Diabetic foot ulcer – the importance of recognising and managing infection

Image showing two nurses exchanging medical information.

Diabetes affects about 422 million people worldwide, with steadily increasing numbers over the past few decades.1 It affects the heart, eyes, kidneys, nerves, and blood vessels. Peripheral neuropathy and peripheral artery disease (PAD) are the leading causes of diabetic foot disease – one of the most severe complications of diabetes mellitus.2

Development of diabetic foot ulcers

Diabetic foot ulcers can have many causes. However, peripheral neuropathy and peripheral arterial disease (PAD) are among the most common risk factors.
Neuropathy impairs sensitivity, causing abnormal loading of the foot. This results in thickened skin, also called callus formation. Callus formation increases pressure on the underlying tissue, causing skin breakdown and ulceration.
PAD occurs in up to 50% of patients with diabetic foot ulcers and is mainly caused by atherosclerosis.2 It impairs the blood flow and causes ischemia, which negatively affects wound healing.
The majority of diabetic foot ulcers either result solely from peripheral neuropathy (purely neuropathic) or a combination of neuropathy and ischemia caused by PAD (neuro-ischemic). Minor foot trauma or poorly fitting shoes can also cause ulcerations in diabetic patients.2

How diabetes affects wound healing

Limb ischemia due to peripheral artery disease increases the risk of a diabetic foot ulcer becoming infected and impairs the treatment outcome. The presence of clinically significant foot ischemia makes both diagnosis and treatment of infection considerably more difficult.3 Even minor foot problems need to be taken seriously, as patients with diabetes are more likely to experience complications or require amputation.2

Image showing a diabetic foot ulcer

Infected diabetic foot ulcer after amputation

Signs of infected diabetic foot ulcers

The increasing prevalence of diabetes leads to a rising number of foot complications, including infections.5 Foot infections are the main reasons for hospitalisation in diabetic patients. The typical signs and symptoms of infection are often absent in patients with diabetes caused by peripheral neuropathy and peripheral artery disease.3 Every patient with diabetes and an active diabetic foot ulcer should be assessed by a multidisciplinary team, including diabetes and wound nurses, general practitioner, diabetologist, and vascular consultant, among others.2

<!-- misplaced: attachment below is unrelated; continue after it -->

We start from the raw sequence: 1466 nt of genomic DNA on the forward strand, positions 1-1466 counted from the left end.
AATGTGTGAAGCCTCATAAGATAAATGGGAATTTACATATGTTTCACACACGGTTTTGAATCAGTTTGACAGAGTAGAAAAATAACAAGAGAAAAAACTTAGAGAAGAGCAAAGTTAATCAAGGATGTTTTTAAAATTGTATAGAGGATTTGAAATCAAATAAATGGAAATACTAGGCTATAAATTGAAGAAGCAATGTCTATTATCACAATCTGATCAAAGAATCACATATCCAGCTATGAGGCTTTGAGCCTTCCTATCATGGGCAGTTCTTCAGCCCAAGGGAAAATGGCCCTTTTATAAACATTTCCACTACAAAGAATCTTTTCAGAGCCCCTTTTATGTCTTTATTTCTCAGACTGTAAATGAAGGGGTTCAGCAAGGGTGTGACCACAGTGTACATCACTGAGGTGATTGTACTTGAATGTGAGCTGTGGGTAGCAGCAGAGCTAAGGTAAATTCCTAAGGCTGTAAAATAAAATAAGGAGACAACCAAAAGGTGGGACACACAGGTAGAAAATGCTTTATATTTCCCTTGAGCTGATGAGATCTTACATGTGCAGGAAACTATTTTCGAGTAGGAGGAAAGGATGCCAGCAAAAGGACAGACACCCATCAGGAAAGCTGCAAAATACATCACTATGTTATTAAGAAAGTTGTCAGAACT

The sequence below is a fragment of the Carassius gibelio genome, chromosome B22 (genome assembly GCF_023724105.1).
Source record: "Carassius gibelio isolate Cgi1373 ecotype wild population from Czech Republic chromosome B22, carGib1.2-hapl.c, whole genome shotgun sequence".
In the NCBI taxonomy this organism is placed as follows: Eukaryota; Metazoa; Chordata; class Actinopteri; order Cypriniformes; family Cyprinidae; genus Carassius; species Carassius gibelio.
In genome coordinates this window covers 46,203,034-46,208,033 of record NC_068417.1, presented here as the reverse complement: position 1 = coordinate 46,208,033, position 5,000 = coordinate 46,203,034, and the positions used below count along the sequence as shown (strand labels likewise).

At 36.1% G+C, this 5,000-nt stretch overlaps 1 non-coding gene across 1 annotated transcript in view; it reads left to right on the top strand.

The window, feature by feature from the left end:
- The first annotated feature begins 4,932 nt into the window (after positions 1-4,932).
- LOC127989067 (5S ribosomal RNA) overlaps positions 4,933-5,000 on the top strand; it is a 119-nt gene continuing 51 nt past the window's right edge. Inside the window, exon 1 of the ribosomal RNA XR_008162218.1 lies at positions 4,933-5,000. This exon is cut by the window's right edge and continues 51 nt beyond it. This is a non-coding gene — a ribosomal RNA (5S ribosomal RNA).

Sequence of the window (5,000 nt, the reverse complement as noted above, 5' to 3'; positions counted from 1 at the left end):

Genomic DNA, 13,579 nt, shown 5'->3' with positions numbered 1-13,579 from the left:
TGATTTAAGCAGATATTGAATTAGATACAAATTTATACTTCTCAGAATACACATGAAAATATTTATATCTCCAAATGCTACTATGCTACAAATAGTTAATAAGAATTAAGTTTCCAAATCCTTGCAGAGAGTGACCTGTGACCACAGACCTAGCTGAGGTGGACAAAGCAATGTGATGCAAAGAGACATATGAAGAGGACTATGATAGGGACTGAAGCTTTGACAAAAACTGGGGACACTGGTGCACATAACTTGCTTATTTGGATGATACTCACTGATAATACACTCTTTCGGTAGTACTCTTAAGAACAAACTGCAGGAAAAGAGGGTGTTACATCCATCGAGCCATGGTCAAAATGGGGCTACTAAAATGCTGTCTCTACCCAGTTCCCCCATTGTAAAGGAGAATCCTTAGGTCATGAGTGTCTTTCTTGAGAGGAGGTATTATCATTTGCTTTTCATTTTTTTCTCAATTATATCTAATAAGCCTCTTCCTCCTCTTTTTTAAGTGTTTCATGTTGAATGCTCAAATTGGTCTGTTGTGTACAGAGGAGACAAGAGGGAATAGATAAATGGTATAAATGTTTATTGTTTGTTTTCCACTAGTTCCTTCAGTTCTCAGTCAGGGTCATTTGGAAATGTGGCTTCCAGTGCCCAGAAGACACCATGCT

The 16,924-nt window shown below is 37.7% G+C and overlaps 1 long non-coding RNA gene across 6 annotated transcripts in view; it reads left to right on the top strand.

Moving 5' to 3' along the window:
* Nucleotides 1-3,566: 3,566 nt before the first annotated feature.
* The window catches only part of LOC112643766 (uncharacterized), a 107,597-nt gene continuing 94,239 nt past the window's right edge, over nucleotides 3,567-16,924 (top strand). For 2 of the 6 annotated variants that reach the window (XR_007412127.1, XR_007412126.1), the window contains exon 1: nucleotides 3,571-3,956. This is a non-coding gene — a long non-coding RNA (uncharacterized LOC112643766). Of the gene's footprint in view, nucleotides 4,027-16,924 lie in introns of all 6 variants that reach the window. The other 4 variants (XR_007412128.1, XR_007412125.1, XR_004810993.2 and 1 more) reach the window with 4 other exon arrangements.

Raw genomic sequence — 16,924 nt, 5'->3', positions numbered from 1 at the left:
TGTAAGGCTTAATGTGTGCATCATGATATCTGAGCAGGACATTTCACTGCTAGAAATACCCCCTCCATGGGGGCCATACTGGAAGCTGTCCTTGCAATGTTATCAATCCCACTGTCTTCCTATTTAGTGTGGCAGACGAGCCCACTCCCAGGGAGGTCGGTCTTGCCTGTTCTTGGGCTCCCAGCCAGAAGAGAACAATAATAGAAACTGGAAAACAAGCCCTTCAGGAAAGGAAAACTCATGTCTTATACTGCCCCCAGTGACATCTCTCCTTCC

Diabetic foot infection is identified if at least two of the following signs are present3:

  • Local swelling or induration
  • Erythema of more than 0.5 cm around the wound (refers also to any part of the foot, not just of a wound or an ulcer)
  • Local tenderness or pain
  • Local increased warmth
  • Purulent discharge

Patients with a diabetic foot ulcer are at risk of osteomyelitis.


In people with dark skin tones be aware of the signs and symptoms of infection that do not soley rely on redness 4


Other causes of an inflammatory process of the skin—such as trauma, gout, acute Charcot neuro-osteoarthropathy, fracture, thrombosis, or venous stasis—must be ruled out for the diagnosis of an infected diabetic foot ulcer.3
Patients with diabetes are prone to spreading infections to fascia, tendons, muscles, joints and bones, which are also fostered by the anatomy of the foot. Severely infected diabetic foot ulcers and moderately infected diabetic foot ulcers that are complex or associated with key relevant morbidities require immediate hospitalisation for urgent systemic antibiotic therapy, including surgical intervention in many cases. The typical signs of systemic infection—for example fever, chills, elevated leucocytes, or significant metabolic disturbances—are often absent in diabetic patients. Therefore, an experienced team of healthcare professionals is required to rule out this potentially life-threatening complication.3

Treatment pathway for diabetic foot infection

The treatment of diabetic foot infection requires a multidisciplinary approach: wound specialists and clinicians have to collaborate closely. Regular assessment of the ulcer is vital to evaluate if a surgical consultation or hospitalisation and systemic antibiotics are needed. 2 The following steps provide an overview of wound care in diabetic foot infection.2, 6*